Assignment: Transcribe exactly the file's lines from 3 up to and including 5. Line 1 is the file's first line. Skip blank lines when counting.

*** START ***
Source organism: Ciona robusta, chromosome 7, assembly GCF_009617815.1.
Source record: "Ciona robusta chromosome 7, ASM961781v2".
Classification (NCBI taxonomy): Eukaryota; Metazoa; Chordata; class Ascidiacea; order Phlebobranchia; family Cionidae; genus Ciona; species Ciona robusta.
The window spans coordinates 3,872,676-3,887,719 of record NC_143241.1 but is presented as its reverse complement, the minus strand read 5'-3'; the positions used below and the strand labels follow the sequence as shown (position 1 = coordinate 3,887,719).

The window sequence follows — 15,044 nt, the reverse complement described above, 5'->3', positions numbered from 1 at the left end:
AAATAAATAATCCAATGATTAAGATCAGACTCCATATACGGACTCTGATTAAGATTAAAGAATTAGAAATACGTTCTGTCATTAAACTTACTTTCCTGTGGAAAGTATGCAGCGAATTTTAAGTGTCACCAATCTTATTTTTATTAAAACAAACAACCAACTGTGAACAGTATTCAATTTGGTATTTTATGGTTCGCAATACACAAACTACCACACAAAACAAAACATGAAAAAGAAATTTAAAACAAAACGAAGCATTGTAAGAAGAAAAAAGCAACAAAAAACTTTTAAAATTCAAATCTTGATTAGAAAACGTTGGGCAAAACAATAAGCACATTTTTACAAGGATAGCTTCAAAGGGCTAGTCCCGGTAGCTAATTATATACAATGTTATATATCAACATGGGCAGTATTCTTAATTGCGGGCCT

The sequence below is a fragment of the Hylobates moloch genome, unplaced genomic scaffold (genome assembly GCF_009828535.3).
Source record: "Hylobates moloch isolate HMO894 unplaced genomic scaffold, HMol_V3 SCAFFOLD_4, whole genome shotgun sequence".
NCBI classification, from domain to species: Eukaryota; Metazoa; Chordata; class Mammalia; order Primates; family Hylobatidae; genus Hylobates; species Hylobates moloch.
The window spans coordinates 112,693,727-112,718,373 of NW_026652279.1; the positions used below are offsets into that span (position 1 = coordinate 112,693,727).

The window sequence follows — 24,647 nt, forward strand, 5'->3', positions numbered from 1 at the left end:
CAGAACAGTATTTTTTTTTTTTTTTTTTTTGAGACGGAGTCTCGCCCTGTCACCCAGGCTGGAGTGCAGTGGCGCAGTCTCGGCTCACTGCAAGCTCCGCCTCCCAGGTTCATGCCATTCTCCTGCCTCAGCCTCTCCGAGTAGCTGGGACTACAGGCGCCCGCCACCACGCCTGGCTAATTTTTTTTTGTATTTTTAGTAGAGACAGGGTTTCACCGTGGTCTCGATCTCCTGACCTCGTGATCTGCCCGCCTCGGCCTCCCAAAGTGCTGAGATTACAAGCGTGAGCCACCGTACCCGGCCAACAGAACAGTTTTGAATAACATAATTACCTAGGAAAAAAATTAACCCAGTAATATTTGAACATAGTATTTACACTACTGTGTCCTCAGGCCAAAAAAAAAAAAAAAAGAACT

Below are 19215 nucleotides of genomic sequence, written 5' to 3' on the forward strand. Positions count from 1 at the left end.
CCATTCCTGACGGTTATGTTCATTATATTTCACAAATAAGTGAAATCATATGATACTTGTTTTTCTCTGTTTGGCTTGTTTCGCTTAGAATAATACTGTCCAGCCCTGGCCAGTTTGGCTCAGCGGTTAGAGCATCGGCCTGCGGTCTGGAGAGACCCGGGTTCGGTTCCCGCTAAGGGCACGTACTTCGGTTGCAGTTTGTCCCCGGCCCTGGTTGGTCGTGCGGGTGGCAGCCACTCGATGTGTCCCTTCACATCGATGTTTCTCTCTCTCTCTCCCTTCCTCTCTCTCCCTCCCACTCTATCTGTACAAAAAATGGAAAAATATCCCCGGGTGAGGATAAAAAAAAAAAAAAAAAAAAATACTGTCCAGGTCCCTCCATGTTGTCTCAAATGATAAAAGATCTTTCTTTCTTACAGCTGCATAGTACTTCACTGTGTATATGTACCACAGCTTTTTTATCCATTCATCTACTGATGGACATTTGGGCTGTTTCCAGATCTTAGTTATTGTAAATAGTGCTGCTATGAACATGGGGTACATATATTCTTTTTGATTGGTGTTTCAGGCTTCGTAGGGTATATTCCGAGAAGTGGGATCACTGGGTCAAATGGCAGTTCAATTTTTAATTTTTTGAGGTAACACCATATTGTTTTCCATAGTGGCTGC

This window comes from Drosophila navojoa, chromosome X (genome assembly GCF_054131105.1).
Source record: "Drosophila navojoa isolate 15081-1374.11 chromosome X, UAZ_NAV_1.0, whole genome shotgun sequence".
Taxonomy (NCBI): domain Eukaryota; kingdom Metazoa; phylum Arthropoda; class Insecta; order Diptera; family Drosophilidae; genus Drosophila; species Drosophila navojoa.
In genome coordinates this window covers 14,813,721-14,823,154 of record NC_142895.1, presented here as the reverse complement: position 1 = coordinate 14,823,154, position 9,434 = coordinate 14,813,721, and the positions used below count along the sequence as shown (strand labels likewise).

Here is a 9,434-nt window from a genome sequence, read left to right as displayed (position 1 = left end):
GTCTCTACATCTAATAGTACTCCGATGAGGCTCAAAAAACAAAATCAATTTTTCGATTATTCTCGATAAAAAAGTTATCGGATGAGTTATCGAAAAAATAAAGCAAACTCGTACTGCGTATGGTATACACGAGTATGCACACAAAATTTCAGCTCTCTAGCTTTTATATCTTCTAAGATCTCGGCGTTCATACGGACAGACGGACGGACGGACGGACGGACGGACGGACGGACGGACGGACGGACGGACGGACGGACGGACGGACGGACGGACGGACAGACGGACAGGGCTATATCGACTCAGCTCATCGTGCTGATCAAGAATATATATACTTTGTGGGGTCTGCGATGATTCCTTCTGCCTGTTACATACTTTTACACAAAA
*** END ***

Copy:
Classification (NCBI taxonomy): Eukaryota; Metazoa; Chordata; class Ascidiacea; order Phlebobranchia; family Cionidae; genus Ciona; species Ciona robusta.
The window spans coordinates 3,872,676-3,887,719 of record NC_143241.1 but is presented as its reverse complement, the minus strand read 5'-3'; the positions used below and the strand labels follow the sequence as shown (position 1 = coordinate 3,887,719).

The window sequence follows — 15,044 nt, the reverse complement described above, 5'->3', positions numbered from 1 at the left end: